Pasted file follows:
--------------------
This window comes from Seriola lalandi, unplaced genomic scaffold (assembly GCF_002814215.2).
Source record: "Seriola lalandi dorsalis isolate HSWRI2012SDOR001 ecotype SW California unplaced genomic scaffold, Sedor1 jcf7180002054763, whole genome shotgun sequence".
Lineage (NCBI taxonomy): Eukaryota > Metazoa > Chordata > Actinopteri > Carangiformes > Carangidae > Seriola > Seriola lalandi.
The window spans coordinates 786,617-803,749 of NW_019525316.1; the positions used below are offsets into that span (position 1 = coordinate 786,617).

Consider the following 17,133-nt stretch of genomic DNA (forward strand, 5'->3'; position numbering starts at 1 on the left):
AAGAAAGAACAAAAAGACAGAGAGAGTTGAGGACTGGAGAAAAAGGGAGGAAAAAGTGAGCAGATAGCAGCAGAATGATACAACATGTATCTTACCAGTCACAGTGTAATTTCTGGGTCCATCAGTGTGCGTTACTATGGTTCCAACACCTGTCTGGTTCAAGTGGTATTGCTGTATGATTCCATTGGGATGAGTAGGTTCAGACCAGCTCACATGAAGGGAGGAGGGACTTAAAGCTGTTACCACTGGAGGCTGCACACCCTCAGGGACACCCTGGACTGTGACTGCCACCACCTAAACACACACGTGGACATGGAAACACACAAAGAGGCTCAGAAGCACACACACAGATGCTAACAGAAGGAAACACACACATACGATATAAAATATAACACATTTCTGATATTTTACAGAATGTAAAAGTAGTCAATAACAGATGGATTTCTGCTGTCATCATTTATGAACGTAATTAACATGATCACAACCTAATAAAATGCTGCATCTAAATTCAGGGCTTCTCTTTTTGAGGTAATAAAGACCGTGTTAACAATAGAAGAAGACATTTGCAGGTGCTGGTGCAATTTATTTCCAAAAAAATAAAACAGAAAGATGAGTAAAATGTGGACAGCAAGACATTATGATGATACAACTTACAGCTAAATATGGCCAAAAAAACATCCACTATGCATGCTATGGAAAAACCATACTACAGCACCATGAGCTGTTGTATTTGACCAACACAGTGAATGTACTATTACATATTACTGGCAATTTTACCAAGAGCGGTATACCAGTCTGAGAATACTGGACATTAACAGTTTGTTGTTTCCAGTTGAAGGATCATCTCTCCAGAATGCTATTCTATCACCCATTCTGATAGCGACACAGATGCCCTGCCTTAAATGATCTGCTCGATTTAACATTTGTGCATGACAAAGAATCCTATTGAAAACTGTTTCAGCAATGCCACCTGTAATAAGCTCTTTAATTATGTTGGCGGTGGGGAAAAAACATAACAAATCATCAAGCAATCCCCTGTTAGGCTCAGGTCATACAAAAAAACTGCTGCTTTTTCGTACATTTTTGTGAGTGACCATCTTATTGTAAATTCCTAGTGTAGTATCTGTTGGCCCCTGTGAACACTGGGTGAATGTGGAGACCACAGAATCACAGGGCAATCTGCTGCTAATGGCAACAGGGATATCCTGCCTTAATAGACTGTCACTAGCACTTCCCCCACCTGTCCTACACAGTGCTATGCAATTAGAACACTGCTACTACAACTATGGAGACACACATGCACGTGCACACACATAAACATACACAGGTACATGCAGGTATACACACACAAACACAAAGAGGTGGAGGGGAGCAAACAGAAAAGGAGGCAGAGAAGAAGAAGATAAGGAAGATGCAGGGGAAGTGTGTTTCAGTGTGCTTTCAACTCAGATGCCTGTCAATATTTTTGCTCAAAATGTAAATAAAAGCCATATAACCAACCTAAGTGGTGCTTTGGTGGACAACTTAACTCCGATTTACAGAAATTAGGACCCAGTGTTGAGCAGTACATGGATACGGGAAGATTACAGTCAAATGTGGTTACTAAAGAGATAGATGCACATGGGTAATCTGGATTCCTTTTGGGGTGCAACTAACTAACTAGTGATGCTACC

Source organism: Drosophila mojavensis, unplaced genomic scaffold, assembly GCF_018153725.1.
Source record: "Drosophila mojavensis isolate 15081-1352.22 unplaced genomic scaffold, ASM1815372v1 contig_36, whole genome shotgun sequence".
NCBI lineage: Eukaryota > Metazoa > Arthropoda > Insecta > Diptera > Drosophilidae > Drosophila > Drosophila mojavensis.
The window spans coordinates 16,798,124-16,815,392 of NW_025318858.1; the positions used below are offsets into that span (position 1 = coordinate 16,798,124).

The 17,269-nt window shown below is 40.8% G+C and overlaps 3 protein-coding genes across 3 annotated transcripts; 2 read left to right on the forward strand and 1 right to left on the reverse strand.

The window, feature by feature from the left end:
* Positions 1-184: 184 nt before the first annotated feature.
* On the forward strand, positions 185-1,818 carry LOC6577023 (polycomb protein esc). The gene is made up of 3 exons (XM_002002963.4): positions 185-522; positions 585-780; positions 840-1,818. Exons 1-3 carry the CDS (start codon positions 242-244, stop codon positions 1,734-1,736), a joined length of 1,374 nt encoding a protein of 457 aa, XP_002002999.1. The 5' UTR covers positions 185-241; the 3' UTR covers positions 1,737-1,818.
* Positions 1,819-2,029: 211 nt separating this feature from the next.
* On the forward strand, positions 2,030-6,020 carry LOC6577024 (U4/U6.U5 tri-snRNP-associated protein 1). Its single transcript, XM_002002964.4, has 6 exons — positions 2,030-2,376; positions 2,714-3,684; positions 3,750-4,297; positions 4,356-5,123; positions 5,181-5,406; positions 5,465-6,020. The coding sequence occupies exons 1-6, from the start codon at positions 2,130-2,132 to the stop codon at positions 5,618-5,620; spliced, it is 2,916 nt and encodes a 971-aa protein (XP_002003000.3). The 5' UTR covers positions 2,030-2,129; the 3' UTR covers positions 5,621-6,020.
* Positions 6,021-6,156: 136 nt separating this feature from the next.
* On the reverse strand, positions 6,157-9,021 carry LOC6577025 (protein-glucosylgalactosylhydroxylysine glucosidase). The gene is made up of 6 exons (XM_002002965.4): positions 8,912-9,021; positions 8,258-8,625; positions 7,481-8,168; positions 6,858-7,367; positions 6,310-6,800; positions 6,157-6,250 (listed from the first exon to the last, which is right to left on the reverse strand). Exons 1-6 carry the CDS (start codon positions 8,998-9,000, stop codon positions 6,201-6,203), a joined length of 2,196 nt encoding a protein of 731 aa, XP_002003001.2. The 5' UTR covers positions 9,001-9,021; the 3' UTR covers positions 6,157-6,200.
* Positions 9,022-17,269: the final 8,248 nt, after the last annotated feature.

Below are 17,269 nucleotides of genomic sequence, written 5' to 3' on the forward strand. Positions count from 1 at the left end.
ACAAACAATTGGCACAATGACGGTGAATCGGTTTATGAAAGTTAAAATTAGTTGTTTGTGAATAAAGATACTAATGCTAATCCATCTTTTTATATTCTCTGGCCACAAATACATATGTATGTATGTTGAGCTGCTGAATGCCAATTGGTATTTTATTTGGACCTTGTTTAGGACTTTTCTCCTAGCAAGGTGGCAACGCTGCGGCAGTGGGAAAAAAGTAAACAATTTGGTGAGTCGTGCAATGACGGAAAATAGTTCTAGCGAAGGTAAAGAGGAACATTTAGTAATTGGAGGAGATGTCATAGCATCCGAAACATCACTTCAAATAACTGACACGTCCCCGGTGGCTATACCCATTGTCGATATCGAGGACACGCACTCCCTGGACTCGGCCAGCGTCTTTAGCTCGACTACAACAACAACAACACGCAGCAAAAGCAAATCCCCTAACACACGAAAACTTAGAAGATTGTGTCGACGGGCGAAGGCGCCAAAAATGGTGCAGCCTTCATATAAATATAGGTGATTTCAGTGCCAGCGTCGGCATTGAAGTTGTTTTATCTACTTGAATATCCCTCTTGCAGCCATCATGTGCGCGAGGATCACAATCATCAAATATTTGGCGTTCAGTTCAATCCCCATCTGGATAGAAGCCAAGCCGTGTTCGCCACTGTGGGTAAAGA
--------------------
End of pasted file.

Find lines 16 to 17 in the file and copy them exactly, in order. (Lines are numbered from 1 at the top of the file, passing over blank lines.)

* On the forward strand, positions 2,030-6,020 carry LOC6577024 (U4/U6.U5 tri-snRNP-associated protein 1). Its single transcript, XM_002002964.4, has 6 exons — positions 2,030-2,376; positions 2,714-3,684; positions 3,750-4,297; positions 4,356-5,123; positions 5,181-5,406; positions 5,465-6,020. The coding sequence occupies exons 1-6, from the start codon at positions 2,130-2,132 to the stop codon at positions 5,618-5,620; spliced, it is 2,916 nt and encodes a 971-aa protein (XP_002003000.3). The 5' UTR covers positions 2,030-2,129; the 3' UTR covers positions 5,621-6,020.
* Positions 6,021-6,156: 136 nt separating this feature from the next.